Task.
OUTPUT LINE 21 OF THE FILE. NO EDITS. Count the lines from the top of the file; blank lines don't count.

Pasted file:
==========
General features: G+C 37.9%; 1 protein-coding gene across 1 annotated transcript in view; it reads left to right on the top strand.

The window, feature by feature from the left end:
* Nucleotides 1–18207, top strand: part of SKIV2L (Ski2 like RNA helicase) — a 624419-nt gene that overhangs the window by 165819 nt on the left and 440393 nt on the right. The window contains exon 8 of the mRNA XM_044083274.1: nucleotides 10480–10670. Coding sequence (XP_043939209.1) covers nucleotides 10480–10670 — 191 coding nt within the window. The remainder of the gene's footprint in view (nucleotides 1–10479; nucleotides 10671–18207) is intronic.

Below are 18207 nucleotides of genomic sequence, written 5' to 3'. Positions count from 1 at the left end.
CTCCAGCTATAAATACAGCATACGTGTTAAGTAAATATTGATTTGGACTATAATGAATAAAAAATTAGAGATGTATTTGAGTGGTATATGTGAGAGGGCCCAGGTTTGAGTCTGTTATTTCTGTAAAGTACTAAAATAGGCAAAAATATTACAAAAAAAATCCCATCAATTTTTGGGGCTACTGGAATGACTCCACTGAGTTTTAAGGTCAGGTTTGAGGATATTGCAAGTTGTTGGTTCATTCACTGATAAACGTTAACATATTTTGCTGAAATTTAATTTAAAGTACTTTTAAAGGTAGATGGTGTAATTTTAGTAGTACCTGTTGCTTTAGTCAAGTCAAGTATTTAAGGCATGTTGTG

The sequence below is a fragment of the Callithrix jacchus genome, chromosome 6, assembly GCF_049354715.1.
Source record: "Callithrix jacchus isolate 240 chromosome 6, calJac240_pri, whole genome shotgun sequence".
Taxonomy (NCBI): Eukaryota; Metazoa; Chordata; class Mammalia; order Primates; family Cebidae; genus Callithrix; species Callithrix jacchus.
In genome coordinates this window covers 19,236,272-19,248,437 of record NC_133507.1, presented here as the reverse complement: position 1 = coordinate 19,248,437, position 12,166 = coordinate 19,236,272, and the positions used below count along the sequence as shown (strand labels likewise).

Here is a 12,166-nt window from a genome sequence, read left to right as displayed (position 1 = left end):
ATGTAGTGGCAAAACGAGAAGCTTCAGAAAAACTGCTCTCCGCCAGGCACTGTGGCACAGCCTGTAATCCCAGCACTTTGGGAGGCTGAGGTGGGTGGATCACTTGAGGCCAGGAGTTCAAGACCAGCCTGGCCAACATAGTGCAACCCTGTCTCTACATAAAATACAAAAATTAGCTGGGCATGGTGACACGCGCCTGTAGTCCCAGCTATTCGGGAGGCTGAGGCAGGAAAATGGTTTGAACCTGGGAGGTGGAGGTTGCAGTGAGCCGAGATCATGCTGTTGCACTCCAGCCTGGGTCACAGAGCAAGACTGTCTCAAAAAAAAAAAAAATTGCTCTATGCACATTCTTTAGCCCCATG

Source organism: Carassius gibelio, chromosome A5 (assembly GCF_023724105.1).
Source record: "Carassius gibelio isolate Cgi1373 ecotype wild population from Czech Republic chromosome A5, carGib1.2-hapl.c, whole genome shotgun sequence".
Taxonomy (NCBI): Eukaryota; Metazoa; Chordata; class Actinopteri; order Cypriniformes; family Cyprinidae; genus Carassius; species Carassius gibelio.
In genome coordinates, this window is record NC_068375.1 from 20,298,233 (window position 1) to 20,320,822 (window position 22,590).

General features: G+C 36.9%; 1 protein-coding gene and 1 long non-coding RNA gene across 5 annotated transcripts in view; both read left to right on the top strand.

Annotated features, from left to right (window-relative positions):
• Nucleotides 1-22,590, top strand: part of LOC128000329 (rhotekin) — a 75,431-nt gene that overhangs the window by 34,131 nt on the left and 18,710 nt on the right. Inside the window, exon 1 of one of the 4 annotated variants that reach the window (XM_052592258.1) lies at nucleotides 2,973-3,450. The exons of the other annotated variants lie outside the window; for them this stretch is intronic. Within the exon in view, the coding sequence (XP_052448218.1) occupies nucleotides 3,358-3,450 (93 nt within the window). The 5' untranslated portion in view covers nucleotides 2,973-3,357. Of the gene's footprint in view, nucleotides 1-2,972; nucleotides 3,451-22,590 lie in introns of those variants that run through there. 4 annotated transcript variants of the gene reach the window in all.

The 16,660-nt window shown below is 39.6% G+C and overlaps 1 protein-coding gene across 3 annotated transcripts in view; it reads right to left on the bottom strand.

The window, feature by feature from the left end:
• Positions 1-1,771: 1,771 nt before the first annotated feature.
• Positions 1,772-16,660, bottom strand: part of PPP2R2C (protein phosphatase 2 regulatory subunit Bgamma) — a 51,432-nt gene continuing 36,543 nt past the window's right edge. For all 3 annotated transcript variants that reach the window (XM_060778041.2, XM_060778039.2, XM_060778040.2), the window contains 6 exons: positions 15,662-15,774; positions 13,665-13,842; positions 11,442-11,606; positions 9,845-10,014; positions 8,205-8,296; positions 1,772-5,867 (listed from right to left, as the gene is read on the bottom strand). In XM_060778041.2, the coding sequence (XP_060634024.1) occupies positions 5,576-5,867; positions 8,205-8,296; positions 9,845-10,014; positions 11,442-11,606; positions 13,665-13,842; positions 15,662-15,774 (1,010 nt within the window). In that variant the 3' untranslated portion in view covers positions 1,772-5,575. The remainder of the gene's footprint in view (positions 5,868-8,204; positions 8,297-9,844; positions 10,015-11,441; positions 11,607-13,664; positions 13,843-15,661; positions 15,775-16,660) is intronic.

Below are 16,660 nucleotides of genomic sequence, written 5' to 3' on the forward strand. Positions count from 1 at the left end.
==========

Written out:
• Positions 1-1,771: 1,771 nt before the first annotated feature.